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9 January 2017

Light transmission from co-integrated laser and modulator on silicon

Researchers in France have co-integrated a 1.3μm III-V laser source with a silicon-based Mach–Zehnder modulator (MZM) [Thomas Ferrotti et al, Optics Express, vol24, p30379, 2016]. Combining semiconductor laser diode technology with silicon photonics would fill the gap for transmitters in the silicon photonics toolbox.

The hybrid III-V/silicon photonics devices were able to transmit information at 25 Gigabits/second at wavelengths of 1303.5nm and 1315.8nm with a 2.5V peak-to-peak signal. The researchers at Université Grenoble Alpes, STMicroelectronics and Université de Lyon see their devices as being compatible with the wavelength-multiplexing requirements of the 100GBASE-LR4 and other communications standards.

Table 1: III-V epitaxy layer structure.

Layer Material Photoluminescence wavelength (μm) Thickness (nm) Doping (/cm3 )
p-doped contact InGaAs 1.65 200 2x1019
Transition InGaAsP 1.1 50 5x1018
p-doped cladding InP 0.92 2000 2 to 0.5x1018
SCH InGaAsP 1.1 100 Undoped
Barriers (x7) InGaAsP 1.1 10 Undoped
Wells (x8) InGaAsP 1.29 8 Undoped
SCH InGaAsP 1.1 100 Undoped
n-doped contact InP 0.92 110 3x1018
Super-lattice(x2) InGaAsP 1.1 7.5 3x1018
Super-lattice (x2) InP 0.92 7.5 3x1018
Bonding interface InP 0.92 10 Undoped

The 1.3μm laser diode active region consisted of indium gallium arsenide phosphide (InGaAsP) multiple quantum wells and barriers surrounded by p- and n-type indium phosphide (InP) – see Table 1. The III-V material for the laser diode measured 700μmx5μmx2.7μm.

Figure 1: Longitudinal (a), transversal (b) and top (c) schematic views of laser (not to scale!).

Figure 1: Longitudinal (a), transversal (b) and top (c) schematic views of laser (not to scale!).

The light produced was coupled into the silicon-on-insulator rib waveguide system (Figure 1) through tapered mode transformer regions that led into distributed Bragg reflectors (DBRs) that partially trapped light in a laser cavity. At the back end of the cavity the DBR was highly reflective. The DBR at the laser output end was less reflective, allowing for coupling into the rest of the device.

Figure 2: Transversal view of silicon MZM.

Figure 2: Transversal view of silicon MZM.

Nickel-iron heaters over the DBRs allowed fine tuning of the laser light by increasing the refractive index of the silicon material. The DBR periods provide coarser tuning.

The silicon MZM section used the plasma dispersion effect, where changes in free carrier density alter the real and imaginary parts of the refractive index. The carrier density was controlled by an implanted vertical p-n junction (Figure 2). The effect of hole carriers has more effect than electrons on the real part of the refractive index around 1.3μm.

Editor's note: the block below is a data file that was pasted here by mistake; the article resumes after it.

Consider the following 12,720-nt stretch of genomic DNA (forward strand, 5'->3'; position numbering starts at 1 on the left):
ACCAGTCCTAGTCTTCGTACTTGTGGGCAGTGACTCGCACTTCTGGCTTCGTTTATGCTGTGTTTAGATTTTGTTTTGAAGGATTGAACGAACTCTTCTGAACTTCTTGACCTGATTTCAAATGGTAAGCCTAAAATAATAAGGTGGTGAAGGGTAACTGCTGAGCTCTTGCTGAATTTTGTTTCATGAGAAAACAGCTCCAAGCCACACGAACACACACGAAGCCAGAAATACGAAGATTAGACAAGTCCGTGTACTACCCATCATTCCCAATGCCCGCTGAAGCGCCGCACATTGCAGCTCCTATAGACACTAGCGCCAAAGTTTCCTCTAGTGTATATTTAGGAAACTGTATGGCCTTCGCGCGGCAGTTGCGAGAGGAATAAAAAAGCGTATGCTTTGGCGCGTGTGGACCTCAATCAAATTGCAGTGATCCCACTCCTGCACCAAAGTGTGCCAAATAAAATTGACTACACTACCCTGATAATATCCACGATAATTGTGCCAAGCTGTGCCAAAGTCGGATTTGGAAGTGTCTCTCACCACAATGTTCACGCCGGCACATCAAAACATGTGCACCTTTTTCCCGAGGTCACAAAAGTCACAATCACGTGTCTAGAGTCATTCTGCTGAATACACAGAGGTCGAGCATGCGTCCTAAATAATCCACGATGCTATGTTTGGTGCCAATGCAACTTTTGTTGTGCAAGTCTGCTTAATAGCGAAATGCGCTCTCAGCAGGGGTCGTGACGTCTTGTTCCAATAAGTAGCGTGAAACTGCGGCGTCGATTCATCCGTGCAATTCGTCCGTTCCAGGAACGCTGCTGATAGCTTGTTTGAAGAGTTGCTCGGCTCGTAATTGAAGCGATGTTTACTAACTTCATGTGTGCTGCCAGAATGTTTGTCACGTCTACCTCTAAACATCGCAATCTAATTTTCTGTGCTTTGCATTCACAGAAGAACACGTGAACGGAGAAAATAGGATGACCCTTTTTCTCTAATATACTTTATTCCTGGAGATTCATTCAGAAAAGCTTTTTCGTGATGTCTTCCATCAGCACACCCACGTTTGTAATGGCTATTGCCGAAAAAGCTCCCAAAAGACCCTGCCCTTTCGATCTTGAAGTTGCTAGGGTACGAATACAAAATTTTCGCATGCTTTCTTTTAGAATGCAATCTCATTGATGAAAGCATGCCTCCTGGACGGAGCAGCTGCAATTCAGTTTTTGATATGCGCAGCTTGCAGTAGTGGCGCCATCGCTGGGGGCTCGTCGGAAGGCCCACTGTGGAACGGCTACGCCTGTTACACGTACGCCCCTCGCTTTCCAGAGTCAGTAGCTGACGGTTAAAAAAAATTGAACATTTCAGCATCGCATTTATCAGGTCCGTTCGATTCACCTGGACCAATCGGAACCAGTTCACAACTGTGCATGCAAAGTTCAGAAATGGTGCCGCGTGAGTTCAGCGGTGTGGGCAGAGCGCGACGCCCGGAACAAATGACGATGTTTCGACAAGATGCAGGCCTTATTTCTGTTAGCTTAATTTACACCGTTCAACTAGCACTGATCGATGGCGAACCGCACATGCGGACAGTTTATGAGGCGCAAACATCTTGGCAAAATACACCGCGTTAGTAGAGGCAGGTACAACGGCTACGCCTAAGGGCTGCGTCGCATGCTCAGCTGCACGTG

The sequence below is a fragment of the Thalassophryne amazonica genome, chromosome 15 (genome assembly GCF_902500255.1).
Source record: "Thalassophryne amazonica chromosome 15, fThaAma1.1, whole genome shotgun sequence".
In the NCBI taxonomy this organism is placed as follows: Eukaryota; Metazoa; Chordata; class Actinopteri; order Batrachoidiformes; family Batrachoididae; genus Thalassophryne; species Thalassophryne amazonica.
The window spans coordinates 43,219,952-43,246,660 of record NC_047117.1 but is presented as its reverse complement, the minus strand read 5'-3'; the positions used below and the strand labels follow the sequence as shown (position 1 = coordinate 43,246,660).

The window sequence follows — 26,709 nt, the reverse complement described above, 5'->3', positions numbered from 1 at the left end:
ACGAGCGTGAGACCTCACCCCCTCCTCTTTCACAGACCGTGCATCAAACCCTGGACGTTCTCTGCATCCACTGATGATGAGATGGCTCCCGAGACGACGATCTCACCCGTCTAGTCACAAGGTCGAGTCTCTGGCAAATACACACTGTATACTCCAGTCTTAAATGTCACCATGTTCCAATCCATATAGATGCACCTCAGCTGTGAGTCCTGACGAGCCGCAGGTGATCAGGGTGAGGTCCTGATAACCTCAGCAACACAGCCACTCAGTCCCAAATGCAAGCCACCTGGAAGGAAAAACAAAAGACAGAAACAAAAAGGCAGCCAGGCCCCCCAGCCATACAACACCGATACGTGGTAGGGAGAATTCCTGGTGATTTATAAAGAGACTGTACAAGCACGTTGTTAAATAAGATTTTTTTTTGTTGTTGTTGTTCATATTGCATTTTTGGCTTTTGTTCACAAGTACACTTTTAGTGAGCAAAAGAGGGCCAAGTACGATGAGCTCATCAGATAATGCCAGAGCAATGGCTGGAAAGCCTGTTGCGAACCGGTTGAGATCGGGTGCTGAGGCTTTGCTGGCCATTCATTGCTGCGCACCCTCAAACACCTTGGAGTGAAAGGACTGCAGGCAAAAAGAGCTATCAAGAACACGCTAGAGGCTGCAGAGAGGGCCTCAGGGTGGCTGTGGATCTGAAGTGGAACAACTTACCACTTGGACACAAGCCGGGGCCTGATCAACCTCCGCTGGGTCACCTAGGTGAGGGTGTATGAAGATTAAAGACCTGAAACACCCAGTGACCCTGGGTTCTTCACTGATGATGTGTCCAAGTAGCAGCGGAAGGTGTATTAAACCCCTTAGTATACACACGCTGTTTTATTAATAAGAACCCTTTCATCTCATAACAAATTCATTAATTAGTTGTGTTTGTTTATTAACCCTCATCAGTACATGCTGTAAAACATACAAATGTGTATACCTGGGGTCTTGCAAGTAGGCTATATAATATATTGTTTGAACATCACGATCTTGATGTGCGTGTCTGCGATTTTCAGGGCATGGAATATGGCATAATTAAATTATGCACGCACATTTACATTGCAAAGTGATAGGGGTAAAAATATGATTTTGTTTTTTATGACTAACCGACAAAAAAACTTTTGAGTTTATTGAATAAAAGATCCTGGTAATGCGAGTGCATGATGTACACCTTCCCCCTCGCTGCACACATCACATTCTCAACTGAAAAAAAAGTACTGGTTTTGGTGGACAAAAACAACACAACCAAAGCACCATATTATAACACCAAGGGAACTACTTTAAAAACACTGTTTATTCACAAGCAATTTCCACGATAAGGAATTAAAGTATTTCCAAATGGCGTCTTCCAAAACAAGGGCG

The modulation was achieved through interference effects between light split and guided down two separate paths, as in Mach–Zehnder interferometry.

Figure 3: Layout view of complete transmitter integrating hybrid III-V/silicon DBR laser and silicon MZM (2mm-long).

Figure 3: Layout view of complete transmitter integrating hybrid III-V/silicon DBR laser and silicon MZM (2mm-long).

The hybrid laser and MZM were combined (Figure 3) to create a signal transmitter. The phase of the radiation carried by the two arms of the MZM was controlled by a further heater section to give quadrature difference for the selected wavelength.

The structures were produced on 8-inch (200mm) SOI wafers supplied by SOITEC. The oxide layer was 1μm thick. The silicon top layer was 500nm. The handle wafer was high-resistance silicon.

The III-V material was grown on 2-inch (50mm) InP and room-temperature bonded to the SOI wafer. Both surfaces of the bond were activated with oxygen plasma. Post-bond annealing was carried out at 300°C for 2 hours. The InP substrate of the III-V material was removed by hydrochloric acid wet etch.

The SOI/III-V was 'downsized' to 3 inches to allow "processing in a standard III-V platform". The researchers hope to avoid this downsizing in future work.

The laser thresholds were 48mA. The maximum power for single-mode output was up to 52μW with a grating period of 197nm. The MZM length was 2mm, giving an extinction ratio of 2.9dB. With a grating period of 195nm, the threshold was the same, but the maximum output power was 37μW. The 195nm DBR device had a 4mm-long MZM with a larger extinction ratio of 4.7dB.

With currents beyond 100mA and 150mA for the 195nm and 197nm DBR devices, respectively, the emissions became multi-mode. Heating the DBR regions allowed a maximum shift in wavelength of 8.5nm for both devices. The heating efficiency was hampered by a thick layer of silicon nitride between the heaters and the DBRs.

Tags: Silicon Mach–Zehnder modulator Laser diodeInGaAsP multiple quantum wells n-type InP

Visit:  http://dx.doi.org/10.1364/OE.24.030379

The author Mike Cooke is a freelance technology journalist who has worked in the semiconductor and advanced technology sectors since 1997.

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